When I was a student at Ryerson University, I’d frequently hear warnings from instructors about the career path I’d chosen.
We were told that a reporter’s life is hectic with long hours that cut into our social lives and limit our capacity to settle down, raise families and lead lives that were anywhere near normal.
I assumed they were exaggerating and maybe embellishing the truth somewhat. Now that I’m here, it’s clear they weren’t joking — like on Thursday at 11:30 p.m. when I have seven stories due Friday and have made no progress on any of them.
That said, I also realize how unique my job is. I meet and interview fascinating people, ask questions and learn about new things, and then turn my findings into words. Not bad.
Here are some anecdotes from a couple of weeks that held plenty of surprises and memorable moments.
Oct. 4: I drive to a school on South Hill to interview some Grade 1 students about Thanksgiving, what they like about the weekend, how a turkey should be cooked and so forth. The goal is a seasonal feature chockful of Family Circus-esque humour.
I arrive and am sent to the staff room with six talkative kids. We sit around the table and I start asking questions. They’re interested and co-operative, but being kids, their attention starts to wander somewhat, particularly the two boys in the group.
They’re wont to change the subject and start discussing, say, their grandparents’ pets. Sometimes they get up, walk around or leave to get a drink. It isn’t easy, but I have a few chuckles and I get what I need for my story.
I’m no snitch, but I mention casually to their teacher that I have a newfound respect for her ability to control a class of kids day after day, given how hard it was for me to keep six of them entertained for 15 minutes. (Funny aside: as I’m trying to find the exit, a girl from another class stops me and tells me I can’t go outside because “recess is over.”)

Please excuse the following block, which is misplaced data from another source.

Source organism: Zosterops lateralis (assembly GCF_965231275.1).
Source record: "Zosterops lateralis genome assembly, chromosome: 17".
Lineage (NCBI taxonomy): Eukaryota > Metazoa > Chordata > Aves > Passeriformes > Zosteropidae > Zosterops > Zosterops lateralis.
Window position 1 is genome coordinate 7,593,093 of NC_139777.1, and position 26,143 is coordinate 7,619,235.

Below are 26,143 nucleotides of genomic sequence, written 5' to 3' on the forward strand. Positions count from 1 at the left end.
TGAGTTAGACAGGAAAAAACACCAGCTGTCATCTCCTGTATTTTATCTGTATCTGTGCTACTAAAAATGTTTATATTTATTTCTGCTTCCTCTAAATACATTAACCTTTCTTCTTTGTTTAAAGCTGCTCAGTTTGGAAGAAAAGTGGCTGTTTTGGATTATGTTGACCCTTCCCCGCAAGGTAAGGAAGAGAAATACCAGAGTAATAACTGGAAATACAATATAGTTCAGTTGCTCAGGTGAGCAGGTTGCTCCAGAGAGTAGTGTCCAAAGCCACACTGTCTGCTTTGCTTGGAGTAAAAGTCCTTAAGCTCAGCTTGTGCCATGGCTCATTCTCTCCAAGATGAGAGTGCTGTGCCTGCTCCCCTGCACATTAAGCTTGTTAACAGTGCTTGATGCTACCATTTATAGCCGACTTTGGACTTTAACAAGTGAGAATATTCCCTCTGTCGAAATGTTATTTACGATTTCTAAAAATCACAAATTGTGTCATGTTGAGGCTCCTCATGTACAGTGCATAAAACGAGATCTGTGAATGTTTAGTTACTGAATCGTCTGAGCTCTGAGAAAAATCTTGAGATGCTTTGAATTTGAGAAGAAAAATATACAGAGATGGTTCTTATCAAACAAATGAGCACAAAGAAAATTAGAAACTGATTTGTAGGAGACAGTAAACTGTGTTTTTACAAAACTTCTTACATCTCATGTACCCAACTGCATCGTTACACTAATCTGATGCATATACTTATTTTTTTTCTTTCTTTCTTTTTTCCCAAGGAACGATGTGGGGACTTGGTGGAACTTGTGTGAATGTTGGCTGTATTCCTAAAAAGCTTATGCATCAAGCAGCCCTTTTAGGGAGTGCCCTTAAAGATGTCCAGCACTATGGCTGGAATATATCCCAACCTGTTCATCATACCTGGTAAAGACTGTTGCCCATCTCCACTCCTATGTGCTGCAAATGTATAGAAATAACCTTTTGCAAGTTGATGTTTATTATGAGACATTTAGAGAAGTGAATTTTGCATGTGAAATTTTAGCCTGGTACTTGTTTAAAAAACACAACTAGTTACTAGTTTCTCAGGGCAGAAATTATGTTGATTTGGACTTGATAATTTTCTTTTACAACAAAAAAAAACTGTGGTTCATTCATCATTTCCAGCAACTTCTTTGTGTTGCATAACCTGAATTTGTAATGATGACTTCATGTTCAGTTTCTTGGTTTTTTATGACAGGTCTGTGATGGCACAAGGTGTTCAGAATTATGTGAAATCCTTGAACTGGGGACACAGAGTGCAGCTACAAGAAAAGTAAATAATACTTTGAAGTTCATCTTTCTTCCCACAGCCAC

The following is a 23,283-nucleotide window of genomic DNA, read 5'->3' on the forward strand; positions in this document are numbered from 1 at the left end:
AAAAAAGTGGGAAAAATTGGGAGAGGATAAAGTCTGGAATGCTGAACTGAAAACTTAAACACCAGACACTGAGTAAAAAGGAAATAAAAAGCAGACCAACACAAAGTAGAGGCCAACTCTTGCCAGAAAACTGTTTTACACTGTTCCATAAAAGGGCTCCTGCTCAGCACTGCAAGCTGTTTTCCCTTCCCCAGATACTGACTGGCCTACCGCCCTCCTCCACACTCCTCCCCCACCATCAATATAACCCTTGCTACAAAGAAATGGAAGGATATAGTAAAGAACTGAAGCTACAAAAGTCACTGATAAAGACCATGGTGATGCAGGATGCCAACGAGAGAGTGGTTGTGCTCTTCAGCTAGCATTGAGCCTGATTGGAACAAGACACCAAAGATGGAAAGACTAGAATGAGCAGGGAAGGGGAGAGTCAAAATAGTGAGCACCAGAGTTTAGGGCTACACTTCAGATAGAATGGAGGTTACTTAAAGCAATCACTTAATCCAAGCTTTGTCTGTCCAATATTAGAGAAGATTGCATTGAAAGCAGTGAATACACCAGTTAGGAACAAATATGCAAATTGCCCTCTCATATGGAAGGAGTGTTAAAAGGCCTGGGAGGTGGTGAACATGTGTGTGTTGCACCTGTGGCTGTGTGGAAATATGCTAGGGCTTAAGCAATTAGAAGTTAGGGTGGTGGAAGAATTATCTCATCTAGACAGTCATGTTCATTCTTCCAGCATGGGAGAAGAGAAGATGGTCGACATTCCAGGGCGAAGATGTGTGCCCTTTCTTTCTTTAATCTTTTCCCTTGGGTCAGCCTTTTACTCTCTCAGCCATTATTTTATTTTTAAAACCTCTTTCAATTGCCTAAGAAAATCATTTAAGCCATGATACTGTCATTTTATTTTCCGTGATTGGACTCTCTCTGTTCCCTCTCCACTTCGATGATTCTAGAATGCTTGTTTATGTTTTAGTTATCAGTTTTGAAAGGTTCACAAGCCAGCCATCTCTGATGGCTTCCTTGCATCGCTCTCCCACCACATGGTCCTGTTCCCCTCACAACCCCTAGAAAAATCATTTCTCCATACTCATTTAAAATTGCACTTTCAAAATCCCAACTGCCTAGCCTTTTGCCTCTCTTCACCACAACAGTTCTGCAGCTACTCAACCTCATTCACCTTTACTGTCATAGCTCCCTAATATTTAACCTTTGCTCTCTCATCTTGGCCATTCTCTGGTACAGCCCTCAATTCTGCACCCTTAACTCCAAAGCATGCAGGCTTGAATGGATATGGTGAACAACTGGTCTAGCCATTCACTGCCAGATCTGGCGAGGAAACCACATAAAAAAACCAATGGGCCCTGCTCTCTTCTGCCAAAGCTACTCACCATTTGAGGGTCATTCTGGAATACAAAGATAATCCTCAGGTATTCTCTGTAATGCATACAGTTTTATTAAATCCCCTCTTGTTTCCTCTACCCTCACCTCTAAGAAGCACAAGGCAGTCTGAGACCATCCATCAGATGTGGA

The next week, I return to work to find a letter addressed to me, typewritten and supplemented with crayon drawings, signed by the two boys and reading: “Dear Mr. van der Veen, We are sorry for not listening and running out of the room when you were trying to interview us. We made a mistake. Now we are trying to fix it. I hope that next time we will be more polite.”
Don’t fret, lads, all is forgiven.
Oct. 11: I face another daunting interview: Vincent Furnier, the one and only Alice Cooper, who is doing a promotional chat for his Nov. 9 show at Moose Jaw’s Mosaic Place.
The interview was scheduled weeks ago through his promoters; they will call at 2:40 p.m. for a 15-minute talk.
I’ve got my questions ready in front of me. My heart is pounding and I realize just how anxious I am about this. What if I make myself sound like a total idiot? What if Alice sleeps in and misses the interview altogether?
The time arrives and the phone rings. I answer, and within seconds I am talking to a voice I’ve known for years — only now, he’s talking to me and answering my questions.
I’ve read interviews with Alice before, but it strikes me just how calm, thoughtful and intelligent he sounds, far from the asylum-worthy lunatic he portrays on stage.
I ask him about his appearance in Dark Shadows, which I saw this summer, and he laughs at the mention of it. I resist the urge to ask him to add I Love America or The Man with the Golden Gun to his setlist for Moose Jaw.
At one point we’re talking about being on the road. He mentions how he hates being cooped up in his hotel room, so he’ll wander out to the mall, just to get some fresh air. He asks what there is to do there; I respond that some of our tourist attractions will be closed by that time.
“Walgreens?” he asks.
“We have a Zellers,” I say.
“I’m in,” he replies. “I’ll be at Zellers.”
He’s in Phoenix at the time of the interview, and he asks how the weather is in Moose Jaw. I tell him we had snow this week and that people have to scrape their windshields off in the mornings now.
“Unbelievable,” he says. “Unbelievable. I’m looking outside now. I can see the heat fumes coming off the cement.”
"No, shooting the breeze with Alice Cooper," I think to myself, "that's what I'd call unbelievable."
Occasionally, I’ll share moments like these with my friends on Facebook. Last week I’d posted about the letter I received from the Grade 1 students, to which one of my buddies responded: “Wow. You have the best job.”
Yes. Yes, I do.
Joel van der Veen can be reached at 691-1256.